GitBlit will now produce working URLs to interact with your repositories and store everything safely in the defined baseFolder. In my case this is /volume1/@appstore/gitblit, which is persistent even across DSM updates, so there won’t be anything gone missing after you update GitBlit or your DiskStation’s DSM version.

So log in with  the default administrator credentials admin / admin and change your admin password, create repositories, set their access policy, create users for collaborators, grant them access to specific repositories and enjoy all of this on your very own self-hosted Git server!

The icing on the cake

In case you plan to deploy further applications on Tomcat, I ask you: Wouldn’t it be nice if you could use the same credentials instead of creating a new user for every application you deploy?
By default GitBlit uses a simple users.conf file to store user information inside its baseFolder. But If you want to take this a little step further, instead of using GitBlit’s own users.conf file you can configure GitBlit to use the LDAP authentication provider and thus connect GitBlit to a directory server to handle user authentication. What lucky coincidence that Synology’s Package Center offers a Directory Server package, right?

So I hope this was interesting to you and recommend you check back for my next post to find out how to setup Synology Directory Server and connect GitBlit to it!

10 thoughts on “Turn your DiskStation into a self-hosted Git server”

  1. Hi again 🙂
    So, one month after your installation, are you still happy about GitBlit ? I was planning to install Gitlab, but it is packaged only with Docker (2 containers, one for GitLab and the other for Redis) and I found many problems (Ruby memory leaks are this biggest one). So, I have few questions for you ^^ how much memory take your GitBlit process ?
    Also, I installed Git Server with ssh keys, all is working fine. I would like to keep going like this but, if users want, they could also use an IHM. Is your installation of GitLib working like that ? (cause GitLab don’t, it encapsulate everything inside the Docker container)

    1. Hi again =)
      I am actually very happy with GitBlit. It offers the features I was looking for, works reliably and is configurable to suite my needs (using the ticket service, connecting to LDAP for centralized user management across GitBlit and Jenkins, etc.).

      However I am using it only with repositories that I created with GitBlit.
      But you might be able to configure GitBlit to work with your existing repositories, too. That is what the configuration option “git.repositoriesFolder” is for. You can have a look at the documentation here: http://gitblit.com/properties.html

      For the question about memory usage:
      I am not sure how to check Gitblit’s individual memory consumption, since I run it inside Tomcat.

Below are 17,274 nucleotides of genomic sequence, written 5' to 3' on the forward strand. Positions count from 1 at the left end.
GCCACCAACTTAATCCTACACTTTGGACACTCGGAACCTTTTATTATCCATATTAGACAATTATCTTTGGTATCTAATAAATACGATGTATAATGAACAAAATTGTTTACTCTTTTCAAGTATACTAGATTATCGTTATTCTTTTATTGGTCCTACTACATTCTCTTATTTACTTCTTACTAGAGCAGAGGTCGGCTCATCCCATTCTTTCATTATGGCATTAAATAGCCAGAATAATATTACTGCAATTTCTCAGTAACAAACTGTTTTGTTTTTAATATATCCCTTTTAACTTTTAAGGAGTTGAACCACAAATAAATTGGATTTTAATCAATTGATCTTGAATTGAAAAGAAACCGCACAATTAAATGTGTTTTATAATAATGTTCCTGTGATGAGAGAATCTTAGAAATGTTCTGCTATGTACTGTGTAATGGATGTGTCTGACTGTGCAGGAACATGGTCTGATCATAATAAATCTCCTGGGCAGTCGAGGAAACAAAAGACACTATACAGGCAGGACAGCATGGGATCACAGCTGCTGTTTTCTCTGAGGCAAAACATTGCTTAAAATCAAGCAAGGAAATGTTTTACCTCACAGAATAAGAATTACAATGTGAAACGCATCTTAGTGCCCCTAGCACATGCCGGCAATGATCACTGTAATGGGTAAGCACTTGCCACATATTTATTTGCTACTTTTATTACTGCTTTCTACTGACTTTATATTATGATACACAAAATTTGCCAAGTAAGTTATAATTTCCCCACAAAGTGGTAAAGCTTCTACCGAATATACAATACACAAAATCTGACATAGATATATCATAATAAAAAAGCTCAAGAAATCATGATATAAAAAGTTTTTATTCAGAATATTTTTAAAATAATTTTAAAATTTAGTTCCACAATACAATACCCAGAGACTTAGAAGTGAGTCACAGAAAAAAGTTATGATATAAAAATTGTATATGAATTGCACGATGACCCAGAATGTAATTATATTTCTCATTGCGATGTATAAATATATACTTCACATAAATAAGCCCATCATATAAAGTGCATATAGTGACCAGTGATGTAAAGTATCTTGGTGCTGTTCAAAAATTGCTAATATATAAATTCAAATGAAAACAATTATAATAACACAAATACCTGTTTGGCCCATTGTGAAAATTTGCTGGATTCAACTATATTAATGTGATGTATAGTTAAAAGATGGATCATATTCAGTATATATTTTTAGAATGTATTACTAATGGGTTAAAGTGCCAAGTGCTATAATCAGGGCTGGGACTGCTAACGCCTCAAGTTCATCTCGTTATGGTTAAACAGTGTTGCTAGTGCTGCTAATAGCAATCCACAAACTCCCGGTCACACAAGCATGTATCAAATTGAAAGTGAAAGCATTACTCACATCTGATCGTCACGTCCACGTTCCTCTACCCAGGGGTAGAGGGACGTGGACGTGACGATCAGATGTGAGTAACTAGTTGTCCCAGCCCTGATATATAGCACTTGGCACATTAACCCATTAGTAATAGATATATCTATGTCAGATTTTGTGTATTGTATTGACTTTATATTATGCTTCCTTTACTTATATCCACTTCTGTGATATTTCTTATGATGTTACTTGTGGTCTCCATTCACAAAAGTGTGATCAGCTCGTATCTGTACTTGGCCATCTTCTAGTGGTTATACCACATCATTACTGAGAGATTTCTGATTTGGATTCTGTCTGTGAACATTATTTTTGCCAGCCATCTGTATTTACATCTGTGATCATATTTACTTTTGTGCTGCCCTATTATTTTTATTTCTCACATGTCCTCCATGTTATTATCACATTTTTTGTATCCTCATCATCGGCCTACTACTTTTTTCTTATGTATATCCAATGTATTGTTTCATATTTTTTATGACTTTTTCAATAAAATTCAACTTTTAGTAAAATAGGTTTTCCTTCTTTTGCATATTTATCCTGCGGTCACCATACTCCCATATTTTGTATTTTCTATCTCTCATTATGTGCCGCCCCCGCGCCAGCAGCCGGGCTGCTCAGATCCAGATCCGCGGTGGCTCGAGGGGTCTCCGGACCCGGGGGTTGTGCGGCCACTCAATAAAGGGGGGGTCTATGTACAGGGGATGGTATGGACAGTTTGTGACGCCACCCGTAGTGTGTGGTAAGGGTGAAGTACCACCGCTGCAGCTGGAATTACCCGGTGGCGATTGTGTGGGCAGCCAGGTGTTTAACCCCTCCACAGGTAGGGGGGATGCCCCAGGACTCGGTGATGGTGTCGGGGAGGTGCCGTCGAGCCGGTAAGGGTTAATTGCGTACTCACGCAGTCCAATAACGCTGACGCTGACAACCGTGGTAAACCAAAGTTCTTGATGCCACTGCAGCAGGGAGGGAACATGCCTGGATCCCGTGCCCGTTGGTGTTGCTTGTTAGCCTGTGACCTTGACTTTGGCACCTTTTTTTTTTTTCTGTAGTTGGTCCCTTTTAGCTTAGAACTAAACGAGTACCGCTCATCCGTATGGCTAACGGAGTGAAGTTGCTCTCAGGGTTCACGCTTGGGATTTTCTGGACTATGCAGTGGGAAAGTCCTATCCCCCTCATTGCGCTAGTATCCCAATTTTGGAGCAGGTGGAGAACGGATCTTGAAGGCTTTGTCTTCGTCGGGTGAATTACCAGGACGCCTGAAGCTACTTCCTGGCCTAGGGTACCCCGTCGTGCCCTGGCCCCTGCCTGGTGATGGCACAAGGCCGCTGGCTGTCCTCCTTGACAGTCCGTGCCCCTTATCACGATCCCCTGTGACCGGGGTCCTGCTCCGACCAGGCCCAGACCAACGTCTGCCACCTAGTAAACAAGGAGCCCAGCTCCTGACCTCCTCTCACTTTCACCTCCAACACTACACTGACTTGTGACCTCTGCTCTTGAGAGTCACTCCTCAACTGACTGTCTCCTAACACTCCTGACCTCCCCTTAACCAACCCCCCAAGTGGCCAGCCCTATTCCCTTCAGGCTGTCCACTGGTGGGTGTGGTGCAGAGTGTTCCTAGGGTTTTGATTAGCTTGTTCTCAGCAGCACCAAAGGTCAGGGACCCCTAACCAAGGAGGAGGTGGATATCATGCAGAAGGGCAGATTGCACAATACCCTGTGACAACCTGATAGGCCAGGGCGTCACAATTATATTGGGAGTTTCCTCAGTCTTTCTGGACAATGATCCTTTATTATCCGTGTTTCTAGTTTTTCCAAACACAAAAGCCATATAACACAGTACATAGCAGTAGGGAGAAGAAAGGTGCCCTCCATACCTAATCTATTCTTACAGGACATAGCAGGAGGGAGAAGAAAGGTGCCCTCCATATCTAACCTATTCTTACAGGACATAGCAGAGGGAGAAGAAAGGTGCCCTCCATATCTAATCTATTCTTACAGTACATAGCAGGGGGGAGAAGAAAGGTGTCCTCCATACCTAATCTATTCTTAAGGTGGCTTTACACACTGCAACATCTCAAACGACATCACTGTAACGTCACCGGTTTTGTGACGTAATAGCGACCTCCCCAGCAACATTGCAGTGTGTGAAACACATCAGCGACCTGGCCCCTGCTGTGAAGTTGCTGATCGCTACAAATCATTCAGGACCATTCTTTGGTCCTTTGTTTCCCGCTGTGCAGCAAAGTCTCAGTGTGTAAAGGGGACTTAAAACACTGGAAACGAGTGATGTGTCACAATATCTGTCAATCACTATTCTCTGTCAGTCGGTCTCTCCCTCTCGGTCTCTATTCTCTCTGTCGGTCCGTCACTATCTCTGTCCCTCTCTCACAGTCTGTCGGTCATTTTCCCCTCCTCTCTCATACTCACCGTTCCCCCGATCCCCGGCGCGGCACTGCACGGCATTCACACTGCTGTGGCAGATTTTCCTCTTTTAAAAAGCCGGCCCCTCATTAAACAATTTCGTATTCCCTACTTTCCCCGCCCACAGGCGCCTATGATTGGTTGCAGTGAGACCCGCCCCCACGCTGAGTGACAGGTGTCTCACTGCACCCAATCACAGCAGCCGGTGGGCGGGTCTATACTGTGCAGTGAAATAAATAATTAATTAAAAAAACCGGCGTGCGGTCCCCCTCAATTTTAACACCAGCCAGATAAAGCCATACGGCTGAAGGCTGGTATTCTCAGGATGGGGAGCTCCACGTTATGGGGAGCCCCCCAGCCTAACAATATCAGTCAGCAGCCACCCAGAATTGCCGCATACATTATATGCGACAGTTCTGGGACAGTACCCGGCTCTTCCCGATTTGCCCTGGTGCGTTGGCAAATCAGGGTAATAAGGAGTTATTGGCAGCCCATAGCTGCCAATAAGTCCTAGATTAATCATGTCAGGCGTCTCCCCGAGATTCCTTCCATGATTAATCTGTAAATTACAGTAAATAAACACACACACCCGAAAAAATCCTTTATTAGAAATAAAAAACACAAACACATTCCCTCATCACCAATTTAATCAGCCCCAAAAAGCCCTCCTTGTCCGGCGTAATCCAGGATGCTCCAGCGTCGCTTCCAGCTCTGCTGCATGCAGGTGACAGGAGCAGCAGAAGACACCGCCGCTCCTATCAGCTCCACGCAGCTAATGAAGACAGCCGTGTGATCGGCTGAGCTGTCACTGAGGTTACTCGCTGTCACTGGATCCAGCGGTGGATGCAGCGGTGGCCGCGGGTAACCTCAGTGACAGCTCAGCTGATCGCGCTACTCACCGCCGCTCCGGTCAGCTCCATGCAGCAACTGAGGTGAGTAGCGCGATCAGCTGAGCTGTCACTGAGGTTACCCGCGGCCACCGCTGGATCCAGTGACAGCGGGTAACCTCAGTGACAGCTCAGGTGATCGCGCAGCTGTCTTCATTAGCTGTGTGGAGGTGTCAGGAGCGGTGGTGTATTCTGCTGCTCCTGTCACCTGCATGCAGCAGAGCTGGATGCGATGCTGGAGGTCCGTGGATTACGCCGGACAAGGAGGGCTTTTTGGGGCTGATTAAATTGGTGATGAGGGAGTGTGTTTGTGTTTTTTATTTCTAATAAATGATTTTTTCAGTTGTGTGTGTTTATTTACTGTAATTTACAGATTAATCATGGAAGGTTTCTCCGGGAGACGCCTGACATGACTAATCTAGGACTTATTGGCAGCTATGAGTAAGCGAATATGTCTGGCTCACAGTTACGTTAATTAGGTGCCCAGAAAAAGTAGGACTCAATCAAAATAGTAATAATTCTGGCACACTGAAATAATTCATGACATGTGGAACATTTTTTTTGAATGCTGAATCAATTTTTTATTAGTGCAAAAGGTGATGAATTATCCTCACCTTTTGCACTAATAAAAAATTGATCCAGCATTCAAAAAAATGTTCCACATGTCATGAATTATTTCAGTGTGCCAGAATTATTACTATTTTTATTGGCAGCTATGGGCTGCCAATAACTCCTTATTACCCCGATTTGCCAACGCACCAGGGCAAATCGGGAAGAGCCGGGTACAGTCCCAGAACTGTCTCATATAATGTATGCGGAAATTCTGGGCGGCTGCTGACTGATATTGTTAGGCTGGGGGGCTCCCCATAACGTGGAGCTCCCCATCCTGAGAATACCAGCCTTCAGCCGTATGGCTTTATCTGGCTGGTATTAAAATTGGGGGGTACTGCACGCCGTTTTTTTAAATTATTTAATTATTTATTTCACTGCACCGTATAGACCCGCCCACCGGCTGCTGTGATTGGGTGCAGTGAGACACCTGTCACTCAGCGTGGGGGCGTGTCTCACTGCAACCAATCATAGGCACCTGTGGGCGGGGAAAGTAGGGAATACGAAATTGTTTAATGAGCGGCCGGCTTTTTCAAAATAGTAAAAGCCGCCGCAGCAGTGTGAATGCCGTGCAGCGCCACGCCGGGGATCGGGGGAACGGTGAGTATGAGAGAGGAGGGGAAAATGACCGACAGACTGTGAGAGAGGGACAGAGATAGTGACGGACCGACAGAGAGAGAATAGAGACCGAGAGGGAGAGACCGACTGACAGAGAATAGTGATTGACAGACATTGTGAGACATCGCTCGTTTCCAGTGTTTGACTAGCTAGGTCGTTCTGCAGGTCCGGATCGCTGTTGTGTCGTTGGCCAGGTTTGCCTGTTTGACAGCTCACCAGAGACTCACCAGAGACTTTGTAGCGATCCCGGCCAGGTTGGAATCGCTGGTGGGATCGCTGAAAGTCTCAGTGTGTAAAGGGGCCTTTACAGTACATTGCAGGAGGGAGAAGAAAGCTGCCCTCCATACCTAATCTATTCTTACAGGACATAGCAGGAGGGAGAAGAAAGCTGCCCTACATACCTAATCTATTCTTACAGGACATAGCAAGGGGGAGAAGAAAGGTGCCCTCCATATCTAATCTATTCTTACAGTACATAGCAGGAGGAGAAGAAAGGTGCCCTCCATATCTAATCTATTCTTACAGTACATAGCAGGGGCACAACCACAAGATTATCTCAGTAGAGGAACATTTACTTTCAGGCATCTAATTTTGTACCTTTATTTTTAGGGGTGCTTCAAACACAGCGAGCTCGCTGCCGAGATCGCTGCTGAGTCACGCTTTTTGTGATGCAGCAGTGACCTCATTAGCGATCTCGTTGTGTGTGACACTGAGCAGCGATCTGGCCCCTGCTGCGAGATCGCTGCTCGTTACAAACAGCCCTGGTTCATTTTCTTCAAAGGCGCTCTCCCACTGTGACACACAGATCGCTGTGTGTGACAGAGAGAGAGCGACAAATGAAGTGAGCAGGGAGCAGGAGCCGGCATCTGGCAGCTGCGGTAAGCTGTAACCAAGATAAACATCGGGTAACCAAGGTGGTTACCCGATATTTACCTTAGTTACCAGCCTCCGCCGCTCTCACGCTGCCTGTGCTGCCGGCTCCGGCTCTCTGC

Here are the memory values for Tomcat running both GitBlit and Jenkins:
      Free memory: 54.48 MB Total memory: 168.25 MB

      Hope this helps.

      1. Your configuration sounds great ! So you have GitBlit and Jenkins on your Tomcat ? I really think I will do the same, but maybe with BitBucket (dont know it but seems good and free up to 5 users) Even if I would be glad to learn Docker, I think using it on Syno is not a good a idea.^^

        1. Well thanks, I am quite happy with this setup =)

          Since Synology’s Docker package is not available for my DS214play, Gitblit was the next best, easy to install option.
          I have no idea how to get GitLab oder BitBucket up and running on a DiskStation without using Docker containers.

  2. Please fix your email parameters so people can be alerted when you post / answer comment 😉 (and dont see this ugly error after posting a comment :D)

    1. I’m not sure what you mean by “fix your email parameters”.
      When I check the “Notify me of new comments via email” checkbox I do get an E-Mail asking me to confirm the subscription.

      For the error that appears after submitting a comment: I don’t know what causes the error and thus I have no idea how to fix it. I opened a support ticket (https://wordpress.org/support/topic/jetpack-comments-box-error-on-submission?replies=2), but have no replies yet. The Jetpack staff is not available until next Monday, so I wasn’t able to contact them directly to get help.

      If you know this error and how to fix it, please let me know, too.

      1. Oh sorry, your email subscription works now ! For your comment problem, did you try to reinstall jetpack ? Or maybe you installed another plugin recently which come in conflict. I will check again the error message with this post and tell you if I find something 🙂

        1. Glad to hear email subs is working for you, too.
          I did disconnect and reconnect Jetpack and also deactivated all plugins except Jetpack. All of this had no effect and the error was always the same. Completely uninstalling and reinstalling Jetpack is on my todo list for the weekend =)

          Thank you for your feedback and help, much appreciated.

          1. Your error :
            Erreur d’analyse XML : entité non définie
            Emplacement : https://melo.myds.me/wordpress/wp-comments-post.php?for=jetpack
            Numéro de ligne 6, Colonne 26 :Submitting Comment & hellip ;
            (I put space around ‘hellip’ word in order to post the comment otherwise it fails)

            So, it seems the problem is the HTML entity hellip, equivalent to “…”. I think you just have to find and supress this special characater :
            – check in wp-comments-post.php and all your comments template part php files
            – check your .po file if you use internationalization
            Since this character is collapse with “Submitting Comment” I think the easiest way is to grep all your files for searching theses words 🙂

            I don’t think it is in the database, but if these solutions above don’t work you will maybe have to search in DB.